Volvo Cars announced that it will start shipping Volvos made in China to Belgium via China's efficient rail link. This train system establishes a direct and faster trade route between China and Europe, helping China improve its image as a premium manufacturing center at scale. Volvo clearly understands China's potential, having already started manufacturing some of its cars there. (Plus, Volvo is currently owned by Geely, a Chinese auto manufacturer.) The Swedish premium manufacturer first started exporting cars from China to America two years ago with the S60 Inscription, and plans to revive that program with the brand-new S90. This development is another massive step for Volvo in its efforts to take advantage of certain countries' huge manufacturing potentials as it leads the way in global automotive expansion for premium vehicles.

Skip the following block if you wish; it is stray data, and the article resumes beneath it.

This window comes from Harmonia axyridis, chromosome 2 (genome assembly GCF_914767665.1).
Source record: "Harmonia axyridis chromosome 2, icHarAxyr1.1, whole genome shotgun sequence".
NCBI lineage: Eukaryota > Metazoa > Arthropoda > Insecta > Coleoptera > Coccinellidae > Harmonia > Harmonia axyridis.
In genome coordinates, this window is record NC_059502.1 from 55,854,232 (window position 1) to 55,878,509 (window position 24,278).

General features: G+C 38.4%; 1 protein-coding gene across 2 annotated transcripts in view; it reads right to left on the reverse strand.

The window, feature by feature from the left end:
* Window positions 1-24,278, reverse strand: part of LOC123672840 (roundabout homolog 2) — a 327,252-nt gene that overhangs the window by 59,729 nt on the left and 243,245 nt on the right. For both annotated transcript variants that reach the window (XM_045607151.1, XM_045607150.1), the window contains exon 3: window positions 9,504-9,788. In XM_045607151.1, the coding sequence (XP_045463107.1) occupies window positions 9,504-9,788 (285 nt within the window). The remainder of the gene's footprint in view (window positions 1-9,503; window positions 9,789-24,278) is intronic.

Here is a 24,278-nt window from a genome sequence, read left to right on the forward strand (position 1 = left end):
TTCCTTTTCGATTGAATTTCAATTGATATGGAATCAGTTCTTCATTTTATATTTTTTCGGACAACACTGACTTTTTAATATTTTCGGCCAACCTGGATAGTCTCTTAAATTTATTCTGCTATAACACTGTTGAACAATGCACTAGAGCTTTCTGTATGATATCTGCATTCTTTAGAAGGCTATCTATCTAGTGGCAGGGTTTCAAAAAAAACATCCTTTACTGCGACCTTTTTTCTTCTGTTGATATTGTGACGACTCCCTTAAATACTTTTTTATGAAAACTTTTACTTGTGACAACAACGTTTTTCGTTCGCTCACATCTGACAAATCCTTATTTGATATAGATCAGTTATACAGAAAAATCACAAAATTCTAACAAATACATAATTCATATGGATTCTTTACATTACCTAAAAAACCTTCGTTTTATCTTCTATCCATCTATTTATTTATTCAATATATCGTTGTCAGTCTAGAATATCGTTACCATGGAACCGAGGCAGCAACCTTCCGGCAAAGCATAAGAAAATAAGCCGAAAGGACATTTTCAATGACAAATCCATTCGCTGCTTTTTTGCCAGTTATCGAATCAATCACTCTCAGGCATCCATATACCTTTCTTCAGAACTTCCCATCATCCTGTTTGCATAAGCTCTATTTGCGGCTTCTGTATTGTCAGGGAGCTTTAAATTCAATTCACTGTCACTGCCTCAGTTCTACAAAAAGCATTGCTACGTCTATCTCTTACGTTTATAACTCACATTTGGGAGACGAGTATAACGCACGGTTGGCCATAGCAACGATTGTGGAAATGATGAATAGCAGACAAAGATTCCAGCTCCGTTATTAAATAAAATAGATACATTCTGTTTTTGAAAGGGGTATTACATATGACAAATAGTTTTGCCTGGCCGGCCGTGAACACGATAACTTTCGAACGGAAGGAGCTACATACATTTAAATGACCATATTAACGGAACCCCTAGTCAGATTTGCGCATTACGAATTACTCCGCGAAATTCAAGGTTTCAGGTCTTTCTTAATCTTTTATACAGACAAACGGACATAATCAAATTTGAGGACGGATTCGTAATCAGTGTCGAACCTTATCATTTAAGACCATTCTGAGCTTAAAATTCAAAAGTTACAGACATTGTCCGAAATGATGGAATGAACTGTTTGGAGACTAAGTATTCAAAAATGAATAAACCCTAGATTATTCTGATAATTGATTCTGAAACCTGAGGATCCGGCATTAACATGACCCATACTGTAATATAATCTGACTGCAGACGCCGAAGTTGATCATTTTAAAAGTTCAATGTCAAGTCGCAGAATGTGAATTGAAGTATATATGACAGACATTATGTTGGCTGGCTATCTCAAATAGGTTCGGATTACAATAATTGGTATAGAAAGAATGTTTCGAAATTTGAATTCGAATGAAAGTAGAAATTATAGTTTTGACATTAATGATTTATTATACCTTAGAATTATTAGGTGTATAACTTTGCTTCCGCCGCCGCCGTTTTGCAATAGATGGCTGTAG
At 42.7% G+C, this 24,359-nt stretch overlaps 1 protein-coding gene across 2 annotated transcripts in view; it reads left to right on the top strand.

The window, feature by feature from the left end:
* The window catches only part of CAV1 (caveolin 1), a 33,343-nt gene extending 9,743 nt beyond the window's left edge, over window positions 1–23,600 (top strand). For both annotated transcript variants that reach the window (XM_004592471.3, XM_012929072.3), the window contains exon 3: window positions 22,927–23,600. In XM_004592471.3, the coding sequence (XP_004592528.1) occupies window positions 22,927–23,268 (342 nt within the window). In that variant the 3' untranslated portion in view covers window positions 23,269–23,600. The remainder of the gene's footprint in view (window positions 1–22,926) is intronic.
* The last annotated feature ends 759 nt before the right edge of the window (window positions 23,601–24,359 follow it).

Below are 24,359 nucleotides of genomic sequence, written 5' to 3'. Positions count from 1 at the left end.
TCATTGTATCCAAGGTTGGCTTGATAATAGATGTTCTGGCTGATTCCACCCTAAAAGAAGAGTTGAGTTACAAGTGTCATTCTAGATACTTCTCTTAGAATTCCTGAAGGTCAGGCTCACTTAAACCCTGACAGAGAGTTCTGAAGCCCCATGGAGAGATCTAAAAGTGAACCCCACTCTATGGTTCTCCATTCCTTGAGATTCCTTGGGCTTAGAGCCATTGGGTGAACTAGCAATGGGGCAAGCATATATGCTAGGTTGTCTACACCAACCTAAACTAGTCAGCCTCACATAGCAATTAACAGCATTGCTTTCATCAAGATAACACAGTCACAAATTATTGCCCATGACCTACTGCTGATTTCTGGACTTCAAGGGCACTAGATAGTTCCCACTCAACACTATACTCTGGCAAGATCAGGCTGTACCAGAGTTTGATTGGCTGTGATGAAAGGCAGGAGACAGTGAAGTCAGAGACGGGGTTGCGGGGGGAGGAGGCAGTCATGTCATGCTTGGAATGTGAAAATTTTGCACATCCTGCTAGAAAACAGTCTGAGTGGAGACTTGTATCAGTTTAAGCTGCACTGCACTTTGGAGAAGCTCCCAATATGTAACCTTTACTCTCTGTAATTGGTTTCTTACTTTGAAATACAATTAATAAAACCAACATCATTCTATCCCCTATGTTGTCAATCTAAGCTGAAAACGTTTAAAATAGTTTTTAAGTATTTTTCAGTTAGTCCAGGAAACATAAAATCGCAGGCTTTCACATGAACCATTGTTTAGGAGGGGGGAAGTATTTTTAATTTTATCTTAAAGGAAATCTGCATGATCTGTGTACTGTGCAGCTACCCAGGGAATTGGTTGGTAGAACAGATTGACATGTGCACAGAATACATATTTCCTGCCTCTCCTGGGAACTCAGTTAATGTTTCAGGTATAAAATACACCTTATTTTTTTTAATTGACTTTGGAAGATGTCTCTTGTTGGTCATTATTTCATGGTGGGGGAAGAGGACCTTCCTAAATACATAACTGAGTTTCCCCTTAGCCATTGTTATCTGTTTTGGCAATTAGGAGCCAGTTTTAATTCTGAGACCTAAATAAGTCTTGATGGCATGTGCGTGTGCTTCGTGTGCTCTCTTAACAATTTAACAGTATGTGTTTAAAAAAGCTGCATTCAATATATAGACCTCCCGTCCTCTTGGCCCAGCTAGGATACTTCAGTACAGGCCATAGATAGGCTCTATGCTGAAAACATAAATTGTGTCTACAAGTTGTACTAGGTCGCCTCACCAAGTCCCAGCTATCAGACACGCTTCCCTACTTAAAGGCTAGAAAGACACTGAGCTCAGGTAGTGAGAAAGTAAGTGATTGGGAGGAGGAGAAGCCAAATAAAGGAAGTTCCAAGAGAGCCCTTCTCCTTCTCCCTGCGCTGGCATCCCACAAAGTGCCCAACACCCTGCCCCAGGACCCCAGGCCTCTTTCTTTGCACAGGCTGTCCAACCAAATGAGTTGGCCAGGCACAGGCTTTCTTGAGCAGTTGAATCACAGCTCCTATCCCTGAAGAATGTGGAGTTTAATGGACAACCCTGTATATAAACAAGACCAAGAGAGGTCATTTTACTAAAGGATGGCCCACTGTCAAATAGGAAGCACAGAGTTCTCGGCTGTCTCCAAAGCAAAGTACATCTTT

The S90 sedan manufactured at the Daqing factory will be the first Volvo to make the journey to the Zeebrugge, Belgium facility for distribution. Volvo plans to transport the first group of cars this week, and will initially send a new batch of cars along the route once a week. Up to 120 cars can be transported on the train in containers made specifically for Volvos.
There are a number of benefits to transporting via rail over shipping automobiles over the sea. Along with cheaper fuel costs, Volvo says that China's rail line is more environmentally friendly than ships. It is also 75 percent faster to transport a car to Belgium on a train than on a boat, so customers get their cars sooner.